Preferably, though not in all cases essentially, the fiberglass-reinforced polyester light-transmitting front and/or rear faces 1 and 1' may be decorated, as by painting, to reproduce this same step-like zig zag block pattern P' (FIG. 2) so that, when assembled, this will aline with the bonding strips of the grid core pattern P.

The block cells B, B' are, as before described, filled with insulating filler, such as the before-mentioned insulating spun glass batte. By using contrasting filler 5,5', as by color variation (including tinting, shadowing and dyeing within the meaning of "coloring" or "color") or, shading variation, or density, or material variation in alternate blocks B, B', the alternate or adjacent blocks B, B' along the path Z will assume different degrees of light-transmission appearance, and contrasting effects can be obtained in the alternate or adjacent blocks of the repeating or periodic zig-zag pattern, as more particularly shown in FIGS. 3 and 4. The illusory effect of adjacent stacked and alined three-dimensional steps having substantially isosceles triangular side surfaces is thereby attained. This enables providing distinct and repeating light-transmission contrast between the adjacent blocks which produces the depth illusion phenomenon underlying the invention, and that gives rise to the apppearance of the illusory three-dimensional zig-zag block array. With light transmitting (diffuse) spun glass fiber, for example, of the Type RAH, of Kalwall Corporation of Manchester, New Hampshire, the contrast in light transmission of the internal filler in one block contrasts strikingly with dark or black pigmented filler, as shown in FIGS. 3 and 4--the latter showing also third contrasting triangular blocks at the far right; and other different transmission properties and contrasting can be attained with other color dyes, as well.

The face sheets 1 and 1' are then adhesively bonded to the frame, FIG. 3, and the edges 20, 20' of the grid core 2-2' forming bonding strips outlining their step-like block cell patterns P; and, with appropriate coloring accentuating the contrasting block structures to aid in the illusion of the three-dimensional step-like block array. Suitable adhesives, for example may be modified acrylic types or the like.

A most attractive "three dimensional" sandwich panel of this character may employ a bright or "crystal" surface outer panel sheet 1, with a flat white or other dull or other surface appearance provided on the rear face 1' of the panel. Other combinations, contrasts, colors and effects may readily be provided, as desired.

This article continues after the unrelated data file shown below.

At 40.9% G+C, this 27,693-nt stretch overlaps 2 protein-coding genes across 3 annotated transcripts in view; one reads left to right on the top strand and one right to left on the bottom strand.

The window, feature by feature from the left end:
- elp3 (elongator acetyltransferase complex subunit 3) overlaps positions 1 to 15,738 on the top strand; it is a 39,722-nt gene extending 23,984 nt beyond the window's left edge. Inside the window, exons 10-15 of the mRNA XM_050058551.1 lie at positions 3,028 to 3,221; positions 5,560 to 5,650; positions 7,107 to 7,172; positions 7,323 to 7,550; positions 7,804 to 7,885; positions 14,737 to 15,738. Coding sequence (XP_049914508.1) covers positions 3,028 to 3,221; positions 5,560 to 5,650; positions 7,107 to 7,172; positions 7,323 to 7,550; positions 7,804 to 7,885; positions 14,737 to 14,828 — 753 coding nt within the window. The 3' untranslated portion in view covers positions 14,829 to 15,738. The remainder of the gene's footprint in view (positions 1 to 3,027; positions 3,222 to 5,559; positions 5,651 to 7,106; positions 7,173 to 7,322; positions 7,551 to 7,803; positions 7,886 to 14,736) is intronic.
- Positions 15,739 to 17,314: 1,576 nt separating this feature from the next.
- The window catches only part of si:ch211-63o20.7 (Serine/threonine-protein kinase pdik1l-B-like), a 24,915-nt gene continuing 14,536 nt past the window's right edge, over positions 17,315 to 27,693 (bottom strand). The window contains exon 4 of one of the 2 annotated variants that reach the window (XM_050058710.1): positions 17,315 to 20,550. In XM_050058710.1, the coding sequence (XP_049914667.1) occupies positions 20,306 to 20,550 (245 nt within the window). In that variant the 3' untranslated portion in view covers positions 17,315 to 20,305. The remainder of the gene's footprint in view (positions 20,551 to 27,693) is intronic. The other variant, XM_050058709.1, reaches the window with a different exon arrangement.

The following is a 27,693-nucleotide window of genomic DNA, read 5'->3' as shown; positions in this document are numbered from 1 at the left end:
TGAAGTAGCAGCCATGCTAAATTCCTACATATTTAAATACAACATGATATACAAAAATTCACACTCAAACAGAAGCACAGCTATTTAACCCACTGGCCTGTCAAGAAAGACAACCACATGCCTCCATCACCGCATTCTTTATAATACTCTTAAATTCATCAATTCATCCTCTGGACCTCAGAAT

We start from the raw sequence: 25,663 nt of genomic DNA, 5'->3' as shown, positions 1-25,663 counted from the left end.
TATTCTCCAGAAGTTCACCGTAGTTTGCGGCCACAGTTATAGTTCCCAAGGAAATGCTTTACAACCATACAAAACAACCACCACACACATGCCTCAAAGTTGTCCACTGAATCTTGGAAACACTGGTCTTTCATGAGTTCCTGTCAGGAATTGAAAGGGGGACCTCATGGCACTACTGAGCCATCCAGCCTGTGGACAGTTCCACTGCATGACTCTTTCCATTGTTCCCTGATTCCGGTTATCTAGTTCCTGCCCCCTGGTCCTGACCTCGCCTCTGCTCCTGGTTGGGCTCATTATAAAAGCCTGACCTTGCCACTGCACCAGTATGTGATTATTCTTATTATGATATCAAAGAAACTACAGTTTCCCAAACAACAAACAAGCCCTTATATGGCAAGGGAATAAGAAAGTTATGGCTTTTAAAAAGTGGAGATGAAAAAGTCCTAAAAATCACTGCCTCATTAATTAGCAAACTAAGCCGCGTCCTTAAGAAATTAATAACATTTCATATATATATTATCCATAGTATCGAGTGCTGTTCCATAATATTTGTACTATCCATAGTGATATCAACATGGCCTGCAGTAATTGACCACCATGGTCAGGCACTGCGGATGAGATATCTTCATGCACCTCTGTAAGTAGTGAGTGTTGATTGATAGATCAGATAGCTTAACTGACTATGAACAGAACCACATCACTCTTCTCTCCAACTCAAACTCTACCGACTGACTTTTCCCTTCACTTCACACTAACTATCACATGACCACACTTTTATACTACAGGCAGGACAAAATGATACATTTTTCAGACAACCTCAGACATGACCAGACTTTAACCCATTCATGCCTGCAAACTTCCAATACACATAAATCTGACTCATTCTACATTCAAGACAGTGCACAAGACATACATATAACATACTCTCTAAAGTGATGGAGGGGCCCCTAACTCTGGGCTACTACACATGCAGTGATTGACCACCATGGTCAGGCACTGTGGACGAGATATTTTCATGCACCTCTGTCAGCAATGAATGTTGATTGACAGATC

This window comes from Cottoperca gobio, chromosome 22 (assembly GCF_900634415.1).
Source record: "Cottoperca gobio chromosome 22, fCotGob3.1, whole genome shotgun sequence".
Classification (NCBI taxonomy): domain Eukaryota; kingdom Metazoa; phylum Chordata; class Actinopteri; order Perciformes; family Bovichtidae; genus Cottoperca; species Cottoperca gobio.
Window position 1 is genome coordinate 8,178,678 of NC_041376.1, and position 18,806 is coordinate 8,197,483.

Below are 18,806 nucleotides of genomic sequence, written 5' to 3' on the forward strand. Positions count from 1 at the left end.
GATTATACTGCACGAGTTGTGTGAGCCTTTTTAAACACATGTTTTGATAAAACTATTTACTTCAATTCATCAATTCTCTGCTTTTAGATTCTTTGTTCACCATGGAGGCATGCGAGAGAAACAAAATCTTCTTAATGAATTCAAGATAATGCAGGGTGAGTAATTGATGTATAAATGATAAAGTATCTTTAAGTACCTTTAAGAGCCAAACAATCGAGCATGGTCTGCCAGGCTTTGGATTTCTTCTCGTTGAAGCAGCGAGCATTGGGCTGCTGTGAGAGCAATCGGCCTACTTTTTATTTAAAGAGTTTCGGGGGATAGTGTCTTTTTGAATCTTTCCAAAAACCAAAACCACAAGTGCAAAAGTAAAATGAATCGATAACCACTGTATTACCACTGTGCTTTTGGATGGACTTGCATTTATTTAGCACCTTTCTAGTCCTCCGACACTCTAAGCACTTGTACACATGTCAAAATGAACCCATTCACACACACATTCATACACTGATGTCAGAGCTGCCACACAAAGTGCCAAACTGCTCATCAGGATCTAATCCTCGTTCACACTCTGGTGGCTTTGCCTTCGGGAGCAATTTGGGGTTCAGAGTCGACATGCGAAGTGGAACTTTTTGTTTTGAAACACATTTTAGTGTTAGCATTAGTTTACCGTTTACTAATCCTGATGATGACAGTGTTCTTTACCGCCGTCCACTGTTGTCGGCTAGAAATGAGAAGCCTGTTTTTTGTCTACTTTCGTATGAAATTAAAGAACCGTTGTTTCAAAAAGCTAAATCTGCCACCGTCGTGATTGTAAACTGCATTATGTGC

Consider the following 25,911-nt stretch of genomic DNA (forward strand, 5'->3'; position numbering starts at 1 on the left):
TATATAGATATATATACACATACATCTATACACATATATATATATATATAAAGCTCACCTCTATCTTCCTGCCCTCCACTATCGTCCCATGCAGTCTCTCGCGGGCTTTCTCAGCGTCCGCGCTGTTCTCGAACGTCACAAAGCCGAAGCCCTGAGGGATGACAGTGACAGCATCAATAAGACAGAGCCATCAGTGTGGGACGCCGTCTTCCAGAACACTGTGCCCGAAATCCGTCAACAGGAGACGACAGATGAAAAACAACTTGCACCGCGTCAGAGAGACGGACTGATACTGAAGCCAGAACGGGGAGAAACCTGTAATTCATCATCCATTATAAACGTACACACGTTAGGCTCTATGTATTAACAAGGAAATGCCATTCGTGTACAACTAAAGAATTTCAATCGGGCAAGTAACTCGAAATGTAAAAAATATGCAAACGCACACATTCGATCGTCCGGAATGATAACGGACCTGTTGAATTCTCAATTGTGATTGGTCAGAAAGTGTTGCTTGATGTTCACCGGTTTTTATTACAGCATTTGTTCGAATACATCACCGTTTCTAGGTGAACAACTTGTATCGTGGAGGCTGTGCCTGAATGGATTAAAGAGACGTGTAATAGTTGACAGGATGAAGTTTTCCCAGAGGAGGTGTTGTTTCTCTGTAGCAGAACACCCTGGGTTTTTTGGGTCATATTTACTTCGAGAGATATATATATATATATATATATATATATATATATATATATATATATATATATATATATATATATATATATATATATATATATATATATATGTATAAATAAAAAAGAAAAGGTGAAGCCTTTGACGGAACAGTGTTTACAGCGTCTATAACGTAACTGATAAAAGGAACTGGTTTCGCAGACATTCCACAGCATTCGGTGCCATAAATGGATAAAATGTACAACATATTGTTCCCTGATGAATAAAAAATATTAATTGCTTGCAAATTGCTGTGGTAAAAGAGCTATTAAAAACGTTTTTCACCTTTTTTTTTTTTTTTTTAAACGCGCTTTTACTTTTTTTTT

A further illusionary synergism has been found to occur when two or more panels of the invention are mounted side by side as in FIG. 3. In horizontal position, the effect occurs of a corner being created; and, in vertical orientation, as shown, columnar and triangular effects occur. The three-dimensional visual effect, moreover, pleasingly seems to change as the panel is viewed from different angles.

Further modifications will occur to those skilled in this art, and such as considered to fall within the spirit and scope of the invention as defined in the appended claims.

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Referenced by
Citing PatentFiling datePublication dateApplicantTitle
US6343447 *Jun 15, 1999Feb 5, 2002Isover Saint-GobainFacade system with a translucent porous insulating material
US7905636 *Feb 27, 2007Mar 15, 2011Koninklijke Philips Electronics N.V.Luminaire and lamellae louver
US20120210663 *Feb 16, 2012Aug 23, 2012May Elaine KTranslucent decking planks
Classifications
U.S. Classification52/204.59, 52/311.1, 428/14, 156/63, 52/794.1, 52/793.11, 428/117, 428/38, 156/100
International ClassificationE04C2/54
Cooperative ClassificationE04C2/54
European ClassificationE04C2/54
Legal Events
DateCodeEventDescription
Aug 6, 2007FPAYFee payment
Year of fee payment: 12
Feb 3, 2004FPAYFee payment
Year of fee payment: 8
Feb 3, 2004SULPSurcharge for late payment
Year of fee payment: 7
Sep 17, 2003REMIMaintenance fee reminder mailed
Aug 16, 1999FPAYFee payment
Year of fee payment: 4
Sep 14, 1993ASAssignment
Owner name: KALWALL CORPORATION, NEW HAMPSHIRE
Free format text: ASSIGNMENT OF ASSIGNORS INTEREST;ASSIGNORS:KELLER, ROBERT R.;KELLER, SAMUEL F.;REEL/FRAME:006686/0142
Effective date: 19930830